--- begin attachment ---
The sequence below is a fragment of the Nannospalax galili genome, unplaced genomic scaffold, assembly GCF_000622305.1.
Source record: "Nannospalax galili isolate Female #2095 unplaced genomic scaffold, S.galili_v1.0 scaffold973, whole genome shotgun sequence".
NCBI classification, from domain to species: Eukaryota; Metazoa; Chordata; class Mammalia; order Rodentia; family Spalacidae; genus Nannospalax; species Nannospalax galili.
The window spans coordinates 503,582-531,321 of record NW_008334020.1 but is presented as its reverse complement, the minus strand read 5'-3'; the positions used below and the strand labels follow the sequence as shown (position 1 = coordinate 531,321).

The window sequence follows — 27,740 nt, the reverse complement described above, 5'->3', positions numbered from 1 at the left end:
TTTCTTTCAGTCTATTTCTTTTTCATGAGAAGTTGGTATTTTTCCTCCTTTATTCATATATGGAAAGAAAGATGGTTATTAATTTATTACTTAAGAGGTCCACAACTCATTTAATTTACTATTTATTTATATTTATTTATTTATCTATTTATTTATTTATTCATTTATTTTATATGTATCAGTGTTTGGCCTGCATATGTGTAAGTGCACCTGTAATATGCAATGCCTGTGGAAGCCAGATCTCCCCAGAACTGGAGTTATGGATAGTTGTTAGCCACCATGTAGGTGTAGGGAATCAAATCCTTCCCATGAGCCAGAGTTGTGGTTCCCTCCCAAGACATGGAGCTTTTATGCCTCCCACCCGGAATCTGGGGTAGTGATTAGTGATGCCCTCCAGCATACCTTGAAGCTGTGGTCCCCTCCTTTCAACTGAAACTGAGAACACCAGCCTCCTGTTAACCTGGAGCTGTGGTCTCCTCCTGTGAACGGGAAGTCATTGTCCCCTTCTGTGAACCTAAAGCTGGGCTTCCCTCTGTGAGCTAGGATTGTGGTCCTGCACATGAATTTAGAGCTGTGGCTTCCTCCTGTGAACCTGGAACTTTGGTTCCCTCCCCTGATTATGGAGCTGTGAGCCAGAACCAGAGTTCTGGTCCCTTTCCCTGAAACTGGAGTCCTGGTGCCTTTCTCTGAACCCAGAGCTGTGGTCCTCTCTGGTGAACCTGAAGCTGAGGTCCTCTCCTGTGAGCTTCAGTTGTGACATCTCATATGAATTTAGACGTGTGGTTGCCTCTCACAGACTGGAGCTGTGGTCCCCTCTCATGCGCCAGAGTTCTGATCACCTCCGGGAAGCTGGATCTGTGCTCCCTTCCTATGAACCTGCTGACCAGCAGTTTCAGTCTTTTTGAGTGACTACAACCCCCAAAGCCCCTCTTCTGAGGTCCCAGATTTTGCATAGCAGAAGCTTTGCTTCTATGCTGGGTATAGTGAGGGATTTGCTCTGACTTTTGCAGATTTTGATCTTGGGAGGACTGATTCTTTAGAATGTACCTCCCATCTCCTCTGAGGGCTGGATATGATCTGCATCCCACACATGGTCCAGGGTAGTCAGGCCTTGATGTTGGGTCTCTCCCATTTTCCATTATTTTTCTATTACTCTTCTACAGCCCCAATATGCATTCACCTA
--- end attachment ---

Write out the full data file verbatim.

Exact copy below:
The sequence below is a fragment of the Nannospalax galili genome, unplaced genomic scaffold, assembly GCF_000622305.1.
Source record: "Nannospalax galili isolate Female #2095 unplaced genomic scaffold, S.galili_v1.0 scaffold973, whole genome shotgun sequence".
NCBI classification, from domain to species: Eukaryota; Metazoa; Chordata; class Mammalia; order Rodentia; family Spalacidae; genus Nannospalax; species Nannospalax galili.
The window spans coordinates 503,582-531,321 of record NW_008334020.1 but is presented as its reverse complement, the minus strand read 5'-3'; the positions used below and the strand labels follow the sequence as shown (position 1 = coordinate 531,321).

The window sequence follows — 27,740 nt, the reverse complement described above, 5'->3', positions numbered from 1 at the left end:
TTTCTTTCAGTCTATTTCTTTTTCATGAGAAGTTGGTATTTTTCCTCCTTTATTCATATATGGAAAGAAAGATGGTTATTAATTTATTACTTAAGAGGTCCACAACTCATTTAATTTACTATTTATTTATATTTATTTATTTATCTATTTATTTATTTATTCATTTATTTTATATGTATCAGTGTTTGGCCTGCATATGTGTAAGTGCACCTGTAATATGCAATGCCTGTGGAAGCCAGATCTCCCCAGAACTGGAGTTATGGATAGTTGTTAGCCACCATGTAGGTGTAGGGAATCAAATCCTTCCCATGAGCCAGAGTTGTGGTTCCCTCCCAAGACATGGAGCTTTTATGCCTCCCACCCGGAATCTGGGGTAGTGATTAGTGATGCCCTCCAGCATACCTTGAAGCTGTGGTCCCCTCCTTTCAACTGAAACTGAGAACACCAGCCTCCTGTTAACCTGGAGCTGTGGTCTCCTCCTGTGAACGGGAAGTCATTGTCCCCTTCTGTGAACCTAAAGCTGGGCTTCCCTCTGTGAGCTAGGATTGTGGTCCTGCACATGAATTTAGAGCTGTGGCTTCCTCCTGTGAACCTGGAACTTTGGTTCCCTCCCCTGATTATGGAGCTGTGAGCCAGAACCAGAGTTCTGGTCCCTTTCCCTGAAACTGGAGTCCTGGTGCCTTTCTCTGAACCCAGAGCTGTGGTCCTCTCTGGTGAACCTGAAGCTGAGGTCCTCTCCTGTGAGCTTCAGTTGTGACATCTCATATGAATTTAGACGTGTGGTTGCCTCTCACAGACTGGAGCTGTGGTCCCCTCTCATGCGCCAGAGTTCTGATCACCTCCGGGAAGCTGGATCTGTGCTCCCTTCCTATGAACCTGCTGACCAGCAGTTTCAGTCTTTTTGAGTGACTACAACCCCCAAAGCCCCTCTTCTGAGGTCCCAGATTTTGCATAGCAGAAGCTTTGCTTCTATGCTGGGTATAGTGAGGGATTTGCTCTGACTTTTGCAGATTTTGATCTTGGGAGGACTGATTCTTTAGAATGTACCTCCCATCTCCTCTGAGGGCTGGATATGATCTGCATCCCACACATGGTCCAGGGTAGTCAGGCCTTGATGTTGGGTCTCTCCCATTTTCCATTATTTTTCTATTACTCTTCTACAGCCCCAATATGCATTCACCTA